Becoming a Project Manager in 2023

A Project Manager leads project planning, manages the team, and ensures successful project delivery. They coordinate all aspects, from ideation to completion. Responsibilities include defining scope, assessing resources, establishing timelines, and developing communication strategies. They oversee the team, manage deadlines, monitor progress, and create status reports. Budgeting, invoicing, and testing are also part of their role. Such, Project Managers coordinate, lead, and oversee projects for successful outcomes.

Skills Needed


  • Australian institute of project management
  • Australia’s leading project management membership
  • Advance career by developing skills with AIPM training, mentorship and certification programs
  • Enhance network with peers and industry leaders, new job opportunities
  • Exclusive benefits like project management templates, industry reports, events, insurance discounts
  • Student membership, individual membership, organisation membership

Project management industries and salaries

Average Project Management role


Soaring prices, regulations, and other concerns make it very tough for project management in the construction industry to profit even under excellent demands. Here is where the value of project managers is felt the most. They must effectively coordinate with numerous stakeholders and resources like architects, engineers, city planners, public works employees, and construction crews for various projects like residential buildings, commercial properties, or industrial facilities.

Their involvement keeps the construction industry on track, from budget formulation to schedule development and managing daily activities throughout the project lifecycle. Besides quality management, contract administration and risk management play a heavy role in their job profile.

Average Salary: between $125,000 and $145,000


he various engineering project fields include Mechanical, Civil, Industrial, Aerospace, Chemical, Biomedical, Electrical, Nuclear, Agricultural, and Marine, where project managers are required. They need a degree (sometimes even a Master’s degree) in the specific engineering field of interest coupled with project management knowledge and skills.

Average salary depends on sector of engineering: $130,000 – $170,000


In its entirety, IT covers industries of software, hardware, semiconductors, and internet service providers, as well as projects often relating to the creation of software applications, technological upgrades, computer and network infrastructures, equipment installation or cybersecurity. With such an array of varieties, project managers in the IT sector must possess both technical knowledge and business acumen to understand project planning, costing, and feasibility.

Average salary: $130,000 – $150,000

finance and insurance

Just when finance percolates through all aspects of project management in any sector, the finance sector itself requires efficient finance project managers to maximize productivity and reduce costs. However, their approach is a little narrower than their counterparts in other sectors, focusing on priorities like cash flow projections and earned value management, developing metrics, estimates, and operation plans. They supervise a company’s investments and planning and require skills like financial analysis, budgeting, and forecasting.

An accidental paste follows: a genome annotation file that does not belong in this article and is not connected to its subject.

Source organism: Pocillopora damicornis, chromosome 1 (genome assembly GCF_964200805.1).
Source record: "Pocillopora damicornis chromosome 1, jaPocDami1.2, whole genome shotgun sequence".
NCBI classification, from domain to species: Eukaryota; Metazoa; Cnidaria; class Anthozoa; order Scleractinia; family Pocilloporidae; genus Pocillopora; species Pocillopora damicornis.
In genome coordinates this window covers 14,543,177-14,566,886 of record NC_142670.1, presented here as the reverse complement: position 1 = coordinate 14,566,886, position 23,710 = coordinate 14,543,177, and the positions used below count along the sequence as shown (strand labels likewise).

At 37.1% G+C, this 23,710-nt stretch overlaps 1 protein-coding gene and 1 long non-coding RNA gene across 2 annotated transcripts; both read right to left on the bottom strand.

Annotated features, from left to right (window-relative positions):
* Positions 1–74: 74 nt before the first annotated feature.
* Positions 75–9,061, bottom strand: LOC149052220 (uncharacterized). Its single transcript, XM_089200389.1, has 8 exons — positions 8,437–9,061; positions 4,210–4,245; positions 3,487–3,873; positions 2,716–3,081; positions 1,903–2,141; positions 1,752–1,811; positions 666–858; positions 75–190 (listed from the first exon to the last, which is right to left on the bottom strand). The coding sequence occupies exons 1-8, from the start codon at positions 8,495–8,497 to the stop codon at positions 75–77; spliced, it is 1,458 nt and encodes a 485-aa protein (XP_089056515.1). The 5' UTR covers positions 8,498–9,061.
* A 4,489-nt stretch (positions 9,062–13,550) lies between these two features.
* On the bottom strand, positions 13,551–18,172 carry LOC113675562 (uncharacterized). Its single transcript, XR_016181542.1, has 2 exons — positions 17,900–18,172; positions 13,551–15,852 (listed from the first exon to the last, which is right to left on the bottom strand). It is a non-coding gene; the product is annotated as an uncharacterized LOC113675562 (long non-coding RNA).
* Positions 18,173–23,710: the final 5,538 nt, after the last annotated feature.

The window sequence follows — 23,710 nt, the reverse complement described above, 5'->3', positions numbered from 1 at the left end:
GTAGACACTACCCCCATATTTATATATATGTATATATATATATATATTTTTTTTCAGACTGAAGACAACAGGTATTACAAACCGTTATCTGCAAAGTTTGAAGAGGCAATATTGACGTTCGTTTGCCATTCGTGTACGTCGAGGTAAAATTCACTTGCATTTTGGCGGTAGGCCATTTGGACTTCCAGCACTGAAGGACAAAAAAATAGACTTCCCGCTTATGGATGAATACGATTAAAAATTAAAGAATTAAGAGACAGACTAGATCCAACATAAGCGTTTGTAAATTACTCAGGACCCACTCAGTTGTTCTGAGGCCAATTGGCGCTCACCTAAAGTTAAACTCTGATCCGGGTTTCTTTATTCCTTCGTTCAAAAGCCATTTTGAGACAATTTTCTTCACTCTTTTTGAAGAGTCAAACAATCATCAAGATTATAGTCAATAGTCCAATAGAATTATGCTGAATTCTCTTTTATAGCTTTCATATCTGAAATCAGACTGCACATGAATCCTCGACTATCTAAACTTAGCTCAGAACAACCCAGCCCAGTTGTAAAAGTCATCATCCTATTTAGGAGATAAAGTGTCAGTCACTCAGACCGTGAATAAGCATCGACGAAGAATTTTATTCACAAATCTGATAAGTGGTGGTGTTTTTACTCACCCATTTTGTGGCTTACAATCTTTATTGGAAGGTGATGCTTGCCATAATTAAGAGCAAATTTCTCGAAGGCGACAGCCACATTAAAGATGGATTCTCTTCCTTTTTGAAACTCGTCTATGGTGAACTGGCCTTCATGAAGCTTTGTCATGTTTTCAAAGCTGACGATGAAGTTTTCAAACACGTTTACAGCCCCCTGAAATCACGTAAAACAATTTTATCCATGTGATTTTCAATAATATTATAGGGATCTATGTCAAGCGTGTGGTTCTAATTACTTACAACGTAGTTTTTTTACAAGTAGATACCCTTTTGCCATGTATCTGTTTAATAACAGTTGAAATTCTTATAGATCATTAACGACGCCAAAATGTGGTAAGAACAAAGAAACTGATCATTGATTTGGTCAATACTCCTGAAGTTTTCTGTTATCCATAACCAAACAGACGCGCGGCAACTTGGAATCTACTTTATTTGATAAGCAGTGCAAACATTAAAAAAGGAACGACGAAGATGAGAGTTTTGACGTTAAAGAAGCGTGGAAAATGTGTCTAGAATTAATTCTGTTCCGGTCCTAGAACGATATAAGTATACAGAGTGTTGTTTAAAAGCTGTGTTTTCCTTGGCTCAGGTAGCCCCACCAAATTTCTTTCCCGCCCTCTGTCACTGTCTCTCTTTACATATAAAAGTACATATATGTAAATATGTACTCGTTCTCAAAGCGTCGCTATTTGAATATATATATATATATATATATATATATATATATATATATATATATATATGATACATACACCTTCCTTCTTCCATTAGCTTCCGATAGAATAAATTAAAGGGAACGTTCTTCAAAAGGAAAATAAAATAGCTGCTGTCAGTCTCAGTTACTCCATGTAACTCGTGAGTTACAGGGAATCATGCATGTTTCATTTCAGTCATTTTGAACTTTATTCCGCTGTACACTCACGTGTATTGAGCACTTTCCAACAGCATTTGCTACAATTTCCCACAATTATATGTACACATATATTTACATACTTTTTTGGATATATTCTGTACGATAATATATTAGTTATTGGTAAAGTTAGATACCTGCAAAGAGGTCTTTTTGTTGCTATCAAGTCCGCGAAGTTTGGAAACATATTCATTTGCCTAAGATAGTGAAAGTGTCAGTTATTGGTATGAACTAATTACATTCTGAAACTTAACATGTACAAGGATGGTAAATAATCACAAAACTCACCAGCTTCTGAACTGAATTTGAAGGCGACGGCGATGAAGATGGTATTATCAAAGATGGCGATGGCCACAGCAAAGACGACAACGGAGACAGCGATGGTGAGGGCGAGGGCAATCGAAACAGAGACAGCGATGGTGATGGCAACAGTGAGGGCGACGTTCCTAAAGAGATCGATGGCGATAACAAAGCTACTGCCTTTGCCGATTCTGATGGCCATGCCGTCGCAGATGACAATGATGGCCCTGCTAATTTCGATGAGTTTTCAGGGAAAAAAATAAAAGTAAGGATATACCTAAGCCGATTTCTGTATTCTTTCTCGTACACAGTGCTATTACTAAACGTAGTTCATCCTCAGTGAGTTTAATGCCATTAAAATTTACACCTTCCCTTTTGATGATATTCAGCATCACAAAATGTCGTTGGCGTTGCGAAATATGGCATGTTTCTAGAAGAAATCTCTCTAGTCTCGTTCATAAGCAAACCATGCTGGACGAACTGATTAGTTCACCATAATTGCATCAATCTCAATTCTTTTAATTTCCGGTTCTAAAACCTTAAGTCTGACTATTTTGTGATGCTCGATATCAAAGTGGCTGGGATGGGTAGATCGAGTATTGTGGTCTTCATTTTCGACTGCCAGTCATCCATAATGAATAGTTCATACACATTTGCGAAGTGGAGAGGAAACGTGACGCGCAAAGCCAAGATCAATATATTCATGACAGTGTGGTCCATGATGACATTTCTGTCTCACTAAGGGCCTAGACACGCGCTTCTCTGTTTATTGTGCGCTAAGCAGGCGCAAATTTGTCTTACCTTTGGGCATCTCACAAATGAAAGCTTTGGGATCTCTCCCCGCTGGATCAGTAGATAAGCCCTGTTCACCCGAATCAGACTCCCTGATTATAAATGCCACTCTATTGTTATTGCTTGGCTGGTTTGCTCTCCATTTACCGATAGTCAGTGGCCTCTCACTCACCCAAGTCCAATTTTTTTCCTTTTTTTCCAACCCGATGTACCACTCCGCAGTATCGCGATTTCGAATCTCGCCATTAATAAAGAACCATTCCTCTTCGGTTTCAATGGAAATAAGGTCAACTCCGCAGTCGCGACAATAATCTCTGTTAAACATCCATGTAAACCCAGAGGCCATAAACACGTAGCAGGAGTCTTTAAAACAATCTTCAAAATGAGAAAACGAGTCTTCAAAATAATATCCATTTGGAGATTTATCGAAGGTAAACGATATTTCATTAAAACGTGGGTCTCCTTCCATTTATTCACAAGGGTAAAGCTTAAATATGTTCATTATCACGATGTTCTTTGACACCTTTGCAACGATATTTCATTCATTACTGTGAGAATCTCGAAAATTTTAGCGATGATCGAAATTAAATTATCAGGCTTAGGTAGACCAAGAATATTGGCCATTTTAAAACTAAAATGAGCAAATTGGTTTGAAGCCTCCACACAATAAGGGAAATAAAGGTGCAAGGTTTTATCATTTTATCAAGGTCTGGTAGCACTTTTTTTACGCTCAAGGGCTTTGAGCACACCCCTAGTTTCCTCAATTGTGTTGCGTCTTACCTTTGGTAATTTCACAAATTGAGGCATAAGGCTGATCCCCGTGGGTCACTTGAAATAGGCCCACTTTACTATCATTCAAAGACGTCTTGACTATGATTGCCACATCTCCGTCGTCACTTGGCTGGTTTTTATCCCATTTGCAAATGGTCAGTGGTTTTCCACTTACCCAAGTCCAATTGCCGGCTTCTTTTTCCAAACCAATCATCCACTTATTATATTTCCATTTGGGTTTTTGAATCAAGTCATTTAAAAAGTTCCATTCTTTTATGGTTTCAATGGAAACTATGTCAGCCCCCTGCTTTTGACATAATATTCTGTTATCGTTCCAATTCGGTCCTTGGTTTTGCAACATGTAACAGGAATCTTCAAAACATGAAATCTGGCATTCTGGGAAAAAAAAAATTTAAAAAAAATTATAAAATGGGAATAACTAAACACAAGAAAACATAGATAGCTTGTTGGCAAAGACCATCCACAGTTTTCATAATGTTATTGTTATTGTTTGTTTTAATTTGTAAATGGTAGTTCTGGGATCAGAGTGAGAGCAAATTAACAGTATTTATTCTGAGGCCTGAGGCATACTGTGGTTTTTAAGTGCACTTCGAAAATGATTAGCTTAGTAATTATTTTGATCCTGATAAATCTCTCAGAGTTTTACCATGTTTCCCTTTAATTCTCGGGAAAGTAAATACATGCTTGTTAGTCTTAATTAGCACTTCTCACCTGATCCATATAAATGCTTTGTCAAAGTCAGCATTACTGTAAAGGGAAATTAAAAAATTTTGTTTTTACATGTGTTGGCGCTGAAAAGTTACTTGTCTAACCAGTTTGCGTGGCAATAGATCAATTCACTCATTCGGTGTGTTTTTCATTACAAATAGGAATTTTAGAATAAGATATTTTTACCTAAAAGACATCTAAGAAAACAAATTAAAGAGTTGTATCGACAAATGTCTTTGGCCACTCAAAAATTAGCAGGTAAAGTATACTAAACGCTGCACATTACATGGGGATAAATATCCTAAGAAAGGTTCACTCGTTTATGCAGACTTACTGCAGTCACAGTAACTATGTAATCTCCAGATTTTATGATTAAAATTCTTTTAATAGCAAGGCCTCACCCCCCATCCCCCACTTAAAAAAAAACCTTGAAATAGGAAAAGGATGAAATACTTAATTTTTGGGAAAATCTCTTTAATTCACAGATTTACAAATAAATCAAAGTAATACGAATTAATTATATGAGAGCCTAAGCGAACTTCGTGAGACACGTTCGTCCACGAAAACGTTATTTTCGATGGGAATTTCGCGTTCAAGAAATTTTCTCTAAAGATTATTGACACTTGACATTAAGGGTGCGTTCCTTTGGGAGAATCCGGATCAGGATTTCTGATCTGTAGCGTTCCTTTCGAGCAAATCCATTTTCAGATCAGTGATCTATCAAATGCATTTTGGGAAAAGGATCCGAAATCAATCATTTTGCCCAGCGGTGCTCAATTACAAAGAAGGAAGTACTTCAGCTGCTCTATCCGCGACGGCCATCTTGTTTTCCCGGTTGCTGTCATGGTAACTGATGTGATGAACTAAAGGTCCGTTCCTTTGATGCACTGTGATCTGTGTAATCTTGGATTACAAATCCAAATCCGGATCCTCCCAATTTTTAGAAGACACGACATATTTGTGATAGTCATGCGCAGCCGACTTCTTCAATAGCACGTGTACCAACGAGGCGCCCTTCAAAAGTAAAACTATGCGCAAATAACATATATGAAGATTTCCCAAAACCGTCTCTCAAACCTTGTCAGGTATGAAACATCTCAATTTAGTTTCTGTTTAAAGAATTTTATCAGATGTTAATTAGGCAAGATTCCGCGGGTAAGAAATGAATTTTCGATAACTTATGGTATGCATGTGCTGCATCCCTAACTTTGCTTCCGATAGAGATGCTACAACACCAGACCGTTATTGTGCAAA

While they handle cash flow involving payroll and project-related expenditures, many also develop revenue enhancement strategies. Working closely with high-level or top executives and other influential people, financial reporting is key to their job.

Large insurance companies also hire project managers or consultants for initiatives of high stakes requiring technical considerations as well along with a thorough understanding of risk management imperative for success in this role.

Average salary:$130,000 – $150,000


While compliance and cost are the two obligations of the healthcare industry, both can be addressed with the help of efficient project managers. Hospitals and large clinics need healthcare project managers, but medical equipment manufacturers and pharmaceutical companies also need project managers’ involvement.

Some of the potential projects that healthcare project managers handle could be:

Development of web apps or web portals.

Facilitation of construction of new buildings/departments at a hospital or inclusion of emergency medical services or improved systems.

To fulfill such needs, therefore, specialized field knowledge is required, and hence often, a degree in health management, public health, or any related studies is helpful.

 Average salary: $120,000


Overseeing marketing campaigns related to any brand, aiming to create a brand identity, spread, and increase brand value is the chief role of the marketing project managers. Without a project manager’s involvement, marketing campaigns risk becoming ineffective, hyped, unorganized, delayed and focus less.

They work in collaboration with designers, copy and content writers, digital and social media specialists, advertisers, and ad agencies. For this, they need a bachelor’s or master’s degree in marketing, communication, PR, and business administration, along with knowledge and skills in project management.